6. I think that the closure of our ER was started long ago, and to blame this council or any of the past councils is not founded on facts or is in no way remotely RIGHT. Just like we can’t blame the doctors, nurses care aids or technical staff , they don’t sign the cheques. If anyone is to blame it’s the Health Authorities who bow to Provincial Government dictating that they have to come in under, or come in on, a yearly bugget that is forced on them by the political party in control . Governments waste money left, right and center, but don’t seem to have the money to fund the required things, the necessities, properly. One of the cost cutting measures taken so far was to cut food costs in the entire system. Another cost cutting measure is to pay our ER doctors less than those in the bigger centers like Penticton, Kelowna, Vernon or Kamloops. And the cost cutting goes on, did you know care aids are no longer in the hospital proper. Is it just the start, ask Armstrong, Sumerland, Princeton, Grandforks or any other community in the province that has had cuts or closures to their Hospitals. We have local groups or individuals that support the Penticton Hospital with cash donations or in kind, so we can have better care in Penticton. This is a noble gesture, but at what cost in the overall scheme of things will this have on the Oliver Hospital and those who expect to be looked after here. Those in charge turn this generosity into, they give us cash and support, it must be because they want Oliver’s Hospital to close and get their care in Penticton or Kelowna. That’s the way thinking goes in these circles. We all realize that the big centers will have better heart or cancer units, that is to be expected, there is a bigger demand for those types of care, and we can be sent to those centers for that type of care. Will they turn the Oliver Hospital into a care facility for the elderly, instead of building new facilities for this purpose. Or a place to hold those waiting to go into private care homes, maybe more offices for Interior Health, we have lost many beds for the sick already. When you have a system run on a tight bugget by people not trained in medicine or medical procedure you will not have a system for the sick people but one that is run for the healthy. They don’t need help so they’ll close our hospital. Right now we have the tail wagging the dog, things must change soon or we won’t have doctors in any small town rural BC.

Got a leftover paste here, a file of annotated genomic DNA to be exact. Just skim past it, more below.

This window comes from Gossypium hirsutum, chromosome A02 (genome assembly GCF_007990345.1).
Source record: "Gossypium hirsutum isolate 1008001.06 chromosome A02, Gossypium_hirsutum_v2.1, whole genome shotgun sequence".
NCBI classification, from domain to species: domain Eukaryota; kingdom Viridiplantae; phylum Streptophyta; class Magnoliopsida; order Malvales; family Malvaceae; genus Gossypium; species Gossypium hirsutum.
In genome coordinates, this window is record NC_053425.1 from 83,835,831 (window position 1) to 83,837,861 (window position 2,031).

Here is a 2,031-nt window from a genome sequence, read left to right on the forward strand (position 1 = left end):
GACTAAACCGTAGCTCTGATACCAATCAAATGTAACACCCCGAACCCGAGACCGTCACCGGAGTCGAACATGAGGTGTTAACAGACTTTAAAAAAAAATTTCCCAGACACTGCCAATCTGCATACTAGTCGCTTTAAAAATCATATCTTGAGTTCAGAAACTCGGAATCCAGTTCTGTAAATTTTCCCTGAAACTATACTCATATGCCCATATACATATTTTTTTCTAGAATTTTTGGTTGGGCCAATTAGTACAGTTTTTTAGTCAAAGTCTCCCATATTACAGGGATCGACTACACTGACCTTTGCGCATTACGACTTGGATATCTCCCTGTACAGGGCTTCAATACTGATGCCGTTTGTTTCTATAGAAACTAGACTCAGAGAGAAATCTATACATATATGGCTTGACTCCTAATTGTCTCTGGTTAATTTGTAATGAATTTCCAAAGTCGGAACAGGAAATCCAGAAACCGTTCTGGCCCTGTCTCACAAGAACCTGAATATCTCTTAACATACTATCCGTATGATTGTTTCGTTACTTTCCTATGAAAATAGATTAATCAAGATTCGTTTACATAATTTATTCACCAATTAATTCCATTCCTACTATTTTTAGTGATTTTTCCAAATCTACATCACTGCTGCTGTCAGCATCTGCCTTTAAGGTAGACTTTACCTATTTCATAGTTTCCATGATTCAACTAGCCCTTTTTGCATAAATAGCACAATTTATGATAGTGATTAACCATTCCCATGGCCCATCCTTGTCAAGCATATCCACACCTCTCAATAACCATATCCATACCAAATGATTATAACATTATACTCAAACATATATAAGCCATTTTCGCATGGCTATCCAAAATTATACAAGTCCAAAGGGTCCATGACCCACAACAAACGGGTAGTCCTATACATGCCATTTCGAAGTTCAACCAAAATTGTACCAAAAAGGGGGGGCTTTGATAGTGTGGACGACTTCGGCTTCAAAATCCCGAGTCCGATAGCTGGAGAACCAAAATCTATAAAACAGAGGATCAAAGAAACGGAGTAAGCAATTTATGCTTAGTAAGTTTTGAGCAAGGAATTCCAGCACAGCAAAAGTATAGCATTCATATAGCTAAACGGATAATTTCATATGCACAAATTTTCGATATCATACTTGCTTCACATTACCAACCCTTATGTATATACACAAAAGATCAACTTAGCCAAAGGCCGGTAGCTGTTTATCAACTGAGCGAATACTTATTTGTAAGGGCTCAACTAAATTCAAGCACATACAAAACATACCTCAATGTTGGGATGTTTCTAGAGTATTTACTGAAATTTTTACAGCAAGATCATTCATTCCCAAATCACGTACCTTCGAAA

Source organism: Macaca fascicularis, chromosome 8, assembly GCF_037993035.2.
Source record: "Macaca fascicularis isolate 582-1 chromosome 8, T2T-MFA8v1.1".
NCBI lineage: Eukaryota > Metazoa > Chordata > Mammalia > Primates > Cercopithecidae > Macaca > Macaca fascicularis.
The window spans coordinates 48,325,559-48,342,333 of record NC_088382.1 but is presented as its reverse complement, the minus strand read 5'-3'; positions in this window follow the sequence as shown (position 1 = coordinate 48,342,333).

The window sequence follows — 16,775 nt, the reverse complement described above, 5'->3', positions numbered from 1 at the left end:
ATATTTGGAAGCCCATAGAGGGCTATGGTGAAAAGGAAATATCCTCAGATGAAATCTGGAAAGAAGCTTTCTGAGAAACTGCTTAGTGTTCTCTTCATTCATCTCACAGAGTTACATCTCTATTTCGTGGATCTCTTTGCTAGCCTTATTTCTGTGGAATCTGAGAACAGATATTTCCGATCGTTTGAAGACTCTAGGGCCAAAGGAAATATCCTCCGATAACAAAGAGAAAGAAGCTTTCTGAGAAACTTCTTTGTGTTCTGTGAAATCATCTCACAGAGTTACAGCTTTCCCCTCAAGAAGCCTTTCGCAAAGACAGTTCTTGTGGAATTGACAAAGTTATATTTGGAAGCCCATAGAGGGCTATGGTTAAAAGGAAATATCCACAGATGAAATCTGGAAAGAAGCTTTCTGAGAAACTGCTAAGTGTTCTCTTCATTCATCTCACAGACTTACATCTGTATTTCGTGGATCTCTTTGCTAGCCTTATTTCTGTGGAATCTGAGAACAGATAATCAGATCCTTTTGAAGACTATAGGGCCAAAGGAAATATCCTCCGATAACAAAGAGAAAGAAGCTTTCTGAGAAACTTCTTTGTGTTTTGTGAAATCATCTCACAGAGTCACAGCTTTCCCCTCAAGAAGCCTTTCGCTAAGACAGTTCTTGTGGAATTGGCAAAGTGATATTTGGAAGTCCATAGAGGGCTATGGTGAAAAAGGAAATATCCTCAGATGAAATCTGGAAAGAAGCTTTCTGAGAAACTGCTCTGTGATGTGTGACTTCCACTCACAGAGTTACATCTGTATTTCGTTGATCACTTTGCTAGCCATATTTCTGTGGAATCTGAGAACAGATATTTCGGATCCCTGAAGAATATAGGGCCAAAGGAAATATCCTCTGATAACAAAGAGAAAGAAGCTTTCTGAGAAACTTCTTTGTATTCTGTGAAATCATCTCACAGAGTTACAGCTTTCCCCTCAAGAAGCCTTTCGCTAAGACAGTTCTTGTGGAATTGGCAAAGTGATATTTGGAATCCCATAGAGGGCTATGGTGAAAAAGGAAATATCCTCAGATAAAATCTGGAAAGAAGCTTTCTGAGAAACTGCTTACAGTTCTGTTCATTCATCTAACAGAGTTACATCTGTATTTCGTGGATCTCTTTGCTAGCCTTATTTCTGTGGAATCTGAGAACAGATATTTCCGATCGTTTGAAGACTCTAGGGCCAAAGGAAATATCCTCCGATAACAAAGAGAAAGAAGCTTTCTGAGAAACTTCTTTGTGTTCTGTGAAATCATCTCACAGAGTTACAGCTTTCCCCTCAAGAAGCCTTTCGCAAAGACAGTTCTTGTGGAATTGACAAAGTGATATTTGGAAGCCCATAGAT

7. If I read this right, Dr’s in emerg. are only paid when they treat someone ? I would guess that nurses are paid weather the call load is heavy or light ( not to say that they are not busy at the best of times ) . It would be hard for me to ask our staff to come in for a certain period of time, but not pay them if no jobs came in. There is legislation about this for the average hourly worker. It seems unfair that we would ask someone to be at work and not pay anything. Maybe a flat rate plus calls ? Maybe an hourly wage ?